The Biggest Challenges People Faced During the Pandemic

We polled the nation in October 2020, December 2020, and March 2021 to illuminate how US communities have experienced COVID-19. We wanted to understand: 

  • What have been the biggest challenges during the pandemic?
  • What has caused people to seek help, and who still needs help? 
  • What will be the biggest challenges in the future?
  • Who are people turning to for help? 
  • What stopped people from getting help?

Read this page to learn what US residents said were their biggest challenges throughout the pandemic, or explore more poll results:
Biggest Challenges | Challenges that Caused People to Seek Help | Future Challenges | Barriers to Help | Where People Received Help

Severity of impact of challenges during COVID-19

We asked respondents how COVID-19 has changed their household’s situation, including their ability to access medicine, employment status, and housing condition. Participants were asked to rate either how much their situation worsened or improved as a result of the pandemic during these specific timeframes. 

The following question shows how US residents feel their household situation has changed across different aspects of their lives, for worse or for better, because of COVID-19. 

How much, if at all, has COVID or coronavirus changed you or your household’s situation in the following areas? Please select one option on each row.

Key Findings

  • Across all nine domains, the majority of respondents said that the impact of COVID-19 had a negative impact on their households
  • Respondents’ emotional or mental health suffered significantly due to the COVID-19 pandemic. One in two respondents (50.0%) said their emotional or mental health situation worsened in October; 5% more said their state worsened in December 2020 (55.0%). Surprisingly, in March 2021, even with vaccines being distributed and a sense of normalcy beginning to return, 50.4% of respondents said their emotional or mental health situation worsened, showing some degree of recovery – but indicating major impacts on mental health one year into the pandemic. Furthermore, the proportion of respondents who said their emotional or mental health situation got much worse was greater in March 2021 (18.4%) than it was in October 2020 (14.9%).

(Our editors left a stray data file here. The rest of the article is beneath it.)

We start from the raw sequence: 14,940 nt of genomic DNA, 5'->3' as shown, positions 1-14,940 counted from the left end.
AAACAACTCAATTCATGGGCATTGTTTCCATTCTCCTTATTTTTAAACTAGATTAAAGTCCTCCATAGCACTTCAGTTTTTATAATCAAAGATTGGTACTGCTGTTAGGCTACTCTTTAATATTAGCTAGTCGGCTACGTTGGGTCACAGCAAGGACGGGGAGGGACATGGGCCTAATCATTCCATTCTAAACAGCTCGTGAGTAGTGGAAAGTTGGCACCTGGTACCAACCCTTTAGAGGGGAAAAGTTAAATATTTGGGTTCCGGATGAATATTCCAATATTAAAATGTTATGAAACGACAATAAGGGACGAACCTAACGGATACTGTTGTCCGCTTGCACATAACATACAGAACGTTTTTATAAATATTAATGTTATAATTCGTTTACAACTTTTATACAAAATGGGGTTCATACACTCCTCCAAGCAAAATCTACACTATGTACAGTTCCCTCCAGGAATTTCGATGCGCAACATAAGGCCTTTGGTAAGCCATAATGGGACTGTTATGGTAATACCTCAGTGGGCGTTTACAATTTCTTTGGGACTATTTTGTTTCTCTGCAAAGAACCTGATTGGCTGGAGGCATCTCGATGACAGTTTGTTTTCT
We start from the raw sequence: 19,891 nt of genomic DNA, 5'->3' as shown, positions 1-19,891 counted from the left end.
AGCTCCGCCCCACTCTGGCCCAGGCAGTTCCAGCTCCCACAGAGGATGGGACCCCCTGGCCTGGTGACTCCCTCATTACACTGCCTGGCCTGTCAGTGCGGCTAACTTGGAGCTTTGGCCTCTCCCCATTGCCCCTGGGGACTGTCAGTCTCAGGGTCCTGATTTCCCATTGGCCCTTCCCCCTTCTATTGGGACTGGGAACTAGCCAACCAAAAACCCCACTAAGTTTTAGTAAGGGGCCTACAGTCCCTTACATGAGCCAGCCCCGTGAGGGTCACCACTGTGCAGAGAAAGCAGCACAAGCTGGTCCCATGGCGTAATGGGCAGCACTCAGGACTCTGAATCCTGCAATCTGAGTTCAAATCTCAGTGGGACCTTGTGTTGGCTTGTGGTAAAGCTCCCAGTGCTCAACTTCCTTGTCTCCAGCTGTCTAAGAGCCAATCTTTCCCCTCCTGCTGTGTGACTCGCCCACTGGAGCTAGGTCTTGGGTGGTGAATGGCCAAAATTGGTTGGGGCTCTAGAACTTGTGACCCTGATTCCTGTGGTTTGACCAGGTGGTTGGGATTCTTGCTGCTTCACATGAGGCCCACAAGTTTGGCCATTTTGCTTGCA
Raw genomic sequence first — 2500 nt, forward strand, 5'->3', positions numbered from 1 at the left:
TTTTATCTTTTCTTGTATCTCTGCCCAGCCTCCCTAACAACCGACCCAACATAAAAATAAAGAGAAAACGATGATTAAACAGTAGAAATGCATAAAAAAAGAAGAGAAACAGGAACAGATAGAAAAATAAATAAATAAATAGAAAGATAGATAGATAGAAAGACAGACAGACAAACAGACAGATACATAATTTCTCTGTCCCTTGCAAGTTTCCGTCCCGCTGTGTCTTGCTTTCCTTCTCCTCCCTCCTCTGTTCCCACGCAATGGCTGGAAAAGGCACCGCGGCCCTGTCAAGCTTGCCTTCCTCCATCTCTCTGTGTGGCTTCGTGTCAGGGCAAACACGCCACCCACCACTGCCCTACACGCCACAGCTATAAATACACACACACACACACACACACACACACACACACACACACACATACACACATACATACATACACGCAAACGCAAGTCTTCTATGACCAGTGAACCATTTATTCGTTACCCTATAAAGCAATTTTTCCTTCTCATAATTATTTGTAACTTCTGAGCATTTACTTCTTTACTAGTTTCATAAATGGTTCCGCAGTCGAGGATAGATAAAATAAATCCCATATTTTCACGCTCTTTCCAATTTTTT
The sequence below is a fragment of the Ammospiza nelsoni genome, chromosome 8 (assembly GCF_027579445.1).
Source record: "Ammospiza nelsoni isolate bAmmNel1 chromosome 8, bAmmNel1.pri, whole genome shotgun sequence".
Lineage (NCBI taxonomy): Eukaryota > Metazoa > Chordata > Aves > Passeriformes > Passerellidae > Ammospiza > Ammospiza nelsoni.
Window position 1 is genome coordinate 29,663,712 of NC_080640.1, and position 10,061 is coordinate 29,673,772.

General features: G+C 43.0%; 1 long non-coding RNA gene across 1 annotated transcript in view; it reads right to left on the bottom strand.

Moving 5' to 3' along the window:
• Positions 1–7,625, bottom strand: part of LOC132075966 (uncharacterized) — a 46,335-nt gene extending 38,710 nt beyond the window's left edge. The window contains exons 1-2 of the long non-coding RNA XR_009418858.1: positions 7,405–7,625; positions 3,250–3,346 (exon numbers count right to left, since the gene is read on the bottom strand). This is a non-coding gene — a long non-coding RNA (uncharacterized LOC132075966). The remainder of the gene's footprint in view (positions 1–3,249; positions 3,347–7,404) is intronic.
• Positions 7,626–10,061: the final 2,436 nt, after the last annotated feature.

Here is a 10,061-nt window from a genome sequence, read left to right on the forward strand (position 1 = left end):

• Across October 2020, December 2020, and March 2021, nearly one in three respondents said that their ability to get medicines or medical treatments got worse due to COVID-19. Another one in three respondents said ability to pay for food or other basic expenses got worse.
  • Between October and December, the number of people who said their employment situation got much worse rose 4.9%.
    • This large uptick may reflect the loss of steady income for more families, whether through the loss of employment, or the loss of guaranteed employment. 
  • The selection with the largest net change in “got a lot better” and “got a little better” from October to March was the use and reliance on technology, which may reflect that households fell into a working routine and were able to use technology effectively. 

Overall, these results show that the COVID-19 pandemic had a mostly negative impact on many aspects of US residents’ lives. However, some individuals did note their situations got better in some areas.  

Economic areas such as employment, the ability to purchase basic expenses, ability to get medicines or medical treatment and housing were the most frequently categorized as “got much worse” or “got a little worse.” If employment is hard to maintain, other economic categories that rely on a source of income also deteriorate. As household economic situations worsen, they add more and more stress to individuals, which can, among other factors, lead to worsening of emotional or mental health. As these nine categories are not independent of one another, as one worsens, it can be reflected in the others. It is no surprise that the COVID-19 pandemic had a negative effect on many domains of most peoples’ lives, but it is evident from these results that economic concerns are a driving factor to these cascading consequences

Next, we asked: What was the one challenge with the most negative impact on wellbeing?